- The Status Code of the page requested, which displays the success or failure of the request.
- The User Agent, which contains extra information about the client making the request, including the browser and bot (for example, if it is coming from mobile or desktop).
Certain hosting solutions may also provide other information, which could include:
- The host name.
- The server IP.
- Bytes downloaded.
- The time taken to make the request.
How to Access Log Files
As mentioned, log files are stored by the web server for a certain period of time and are only made available to the webmaster(s) of the site.
The method to access these depends on the hosting solution, and the best way to find out how they can be accessed is to search their docs, or even to Google it!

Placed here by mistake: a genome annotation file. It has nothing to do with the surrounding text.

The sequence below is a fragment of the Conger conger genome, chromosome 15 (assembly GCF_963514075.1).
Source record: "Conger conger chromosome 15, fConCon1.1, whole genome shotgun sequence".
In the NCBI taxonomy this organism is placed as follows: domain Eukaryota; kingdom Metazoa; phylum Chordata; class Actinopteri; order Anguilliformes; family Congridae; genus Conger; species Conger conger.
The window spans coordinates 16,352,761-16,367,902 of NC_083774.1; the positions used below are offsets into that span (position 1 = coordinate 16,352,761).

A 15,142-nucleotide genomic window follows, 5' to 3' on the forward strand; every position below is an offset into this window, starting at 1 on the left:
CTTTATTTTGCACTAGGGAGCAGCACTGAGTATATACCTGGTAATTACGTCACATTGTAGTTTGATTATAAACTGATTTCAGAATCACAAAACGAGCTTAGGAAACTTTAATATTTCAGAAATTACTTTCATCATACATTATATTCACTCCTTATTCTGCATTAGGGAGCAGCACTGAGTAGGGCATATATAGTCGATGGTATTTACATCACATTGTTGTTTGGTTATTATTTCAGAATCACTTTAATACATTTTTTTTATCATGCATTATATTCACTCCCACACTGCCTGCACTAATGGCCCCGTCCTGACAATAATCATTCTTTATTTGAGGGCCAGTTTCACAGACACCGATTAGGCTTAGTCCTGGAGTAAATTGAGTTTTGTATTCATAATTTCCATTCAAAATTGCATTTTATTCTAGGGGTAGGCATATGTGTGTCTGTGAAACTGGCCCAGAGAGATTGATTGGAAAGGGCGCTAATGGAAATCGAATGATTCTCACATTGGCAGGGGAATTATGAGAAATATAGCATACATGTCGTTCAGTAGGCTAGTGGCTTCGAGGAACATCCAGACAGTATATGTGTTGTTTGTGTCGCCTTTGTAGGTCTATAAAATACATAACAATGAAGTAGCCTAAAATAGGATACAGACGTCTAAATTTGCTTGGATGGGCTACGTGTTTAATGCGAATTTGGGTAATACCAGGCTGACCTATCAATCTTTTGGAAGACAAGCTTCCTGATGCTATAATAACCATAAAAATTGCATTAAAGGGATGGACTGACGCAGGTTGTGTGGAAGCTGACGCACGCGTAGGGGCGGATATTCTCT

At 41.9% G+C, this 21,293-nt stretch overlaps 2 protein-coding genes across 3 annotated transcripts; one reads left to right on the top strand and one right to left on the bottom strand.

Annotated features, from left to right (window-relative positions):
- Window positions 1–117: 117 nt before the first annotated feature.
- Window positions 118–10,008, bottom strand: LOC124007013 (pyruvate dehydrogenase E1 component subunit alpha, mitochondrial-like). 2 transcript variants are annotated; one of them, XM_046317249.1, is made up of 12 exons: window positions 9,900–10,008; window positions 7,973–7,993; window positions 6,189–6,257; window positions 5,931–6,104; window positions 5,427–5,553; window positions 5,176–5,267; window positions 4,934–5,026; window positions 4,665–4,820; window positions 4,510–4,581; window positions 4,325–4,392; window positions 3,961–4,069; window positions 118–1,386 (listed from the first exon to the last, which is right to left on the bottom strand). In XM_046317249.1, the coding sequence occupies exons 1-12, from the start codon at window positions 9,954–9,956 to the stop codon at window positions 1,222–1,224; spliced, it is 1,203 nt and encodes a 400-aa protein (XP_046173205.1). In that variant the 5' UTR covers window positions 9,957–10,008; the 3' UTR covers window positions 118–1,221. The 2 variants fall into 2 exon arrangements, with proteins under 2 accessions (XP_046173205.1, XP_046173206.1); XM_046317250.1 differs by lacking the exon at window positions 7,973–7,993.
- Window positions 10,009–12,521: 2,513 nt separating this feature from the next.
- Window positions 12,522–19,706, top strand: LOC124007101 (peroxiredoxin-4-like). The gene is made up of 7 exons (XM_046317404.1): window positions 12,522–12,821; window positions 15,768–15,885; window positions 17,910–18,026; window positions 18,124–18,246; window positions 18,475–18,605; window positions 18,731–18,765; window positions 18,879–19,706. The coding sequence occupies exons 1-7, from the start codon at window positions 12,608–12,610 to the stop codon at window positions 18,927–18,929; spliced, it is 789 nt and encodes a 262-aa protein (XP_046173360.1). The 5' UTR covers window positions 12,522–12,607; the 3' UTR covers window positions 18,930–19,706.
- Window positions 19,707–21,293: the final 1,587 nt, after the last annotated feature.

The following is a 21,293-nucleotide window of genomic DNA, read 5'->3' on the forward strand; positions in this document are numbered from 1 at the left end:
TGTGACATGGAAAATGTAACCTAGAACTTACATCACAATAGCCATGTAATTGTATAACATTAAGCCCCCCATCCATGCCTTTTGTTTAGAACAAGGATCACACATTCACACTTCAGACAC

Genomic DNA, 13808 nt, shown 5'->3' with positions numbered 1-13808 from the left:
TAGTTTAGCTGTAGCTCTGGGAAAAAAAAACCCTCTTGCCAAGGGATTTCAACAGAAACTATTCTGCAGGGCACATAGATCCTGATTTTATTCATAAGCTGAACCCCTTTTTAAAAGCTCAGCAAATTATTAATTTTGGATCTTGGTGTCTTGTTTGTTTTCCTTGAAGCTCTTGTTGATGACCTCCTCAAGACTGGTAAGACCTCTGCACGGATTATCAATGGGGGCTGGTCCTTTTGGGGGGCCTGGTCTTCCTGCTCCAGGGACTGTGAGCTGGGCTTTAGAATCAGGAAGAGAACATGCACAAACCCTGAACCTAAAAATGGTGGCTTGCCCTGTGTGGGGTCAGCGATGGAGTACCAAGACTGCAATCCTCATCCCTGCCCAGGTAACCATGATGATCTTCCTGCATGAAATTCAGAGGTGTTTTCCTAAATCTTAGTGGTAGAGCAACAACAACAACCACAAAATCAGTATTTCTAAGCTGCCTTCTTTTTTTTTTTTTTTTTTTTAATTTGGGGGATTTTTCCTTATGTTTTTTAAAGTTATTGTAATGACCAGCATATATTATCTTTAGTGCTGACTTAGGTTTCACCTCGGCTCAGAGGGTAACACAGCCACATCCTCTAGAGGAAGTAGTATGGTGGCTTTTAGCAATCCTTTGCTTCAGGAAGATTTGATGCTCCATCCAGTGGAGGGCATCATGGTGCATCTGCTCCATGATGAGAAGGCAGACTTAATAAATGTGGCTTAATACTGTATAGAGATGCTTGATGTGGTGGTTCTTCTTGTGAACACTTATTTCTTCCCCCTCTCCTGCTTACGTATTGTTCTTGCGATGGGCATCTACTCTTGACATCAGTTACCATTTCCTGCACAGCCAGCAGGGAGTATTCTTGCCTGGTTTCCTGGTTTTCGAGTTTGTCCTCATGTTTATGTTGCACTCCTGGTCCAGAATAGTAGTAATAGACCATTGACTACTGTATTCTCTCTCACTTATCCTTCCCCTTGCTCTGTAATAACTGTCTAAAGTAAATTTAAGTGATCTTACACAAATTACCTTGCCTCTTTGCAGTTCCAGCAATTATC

Why is Log File Analysis Important?
Performing log file analysis can help provide useful insights into how your website is seen by search engine crawlers.
This can help you inform an SEO strategy, find answers to questions, or justify optimizations you may be looking to make.
It’s Not All About Crawl Budget
Crawl budget is an allowance given by Googlebot for the number of pages it will crawl during each individual visit to the site. Google’s John Mueller has confirmed that the majority of sites don’t need to worry too much about crawl budget.
However, it is still beneficial to understand which pages Google is crawling and how frequently it is crawling them.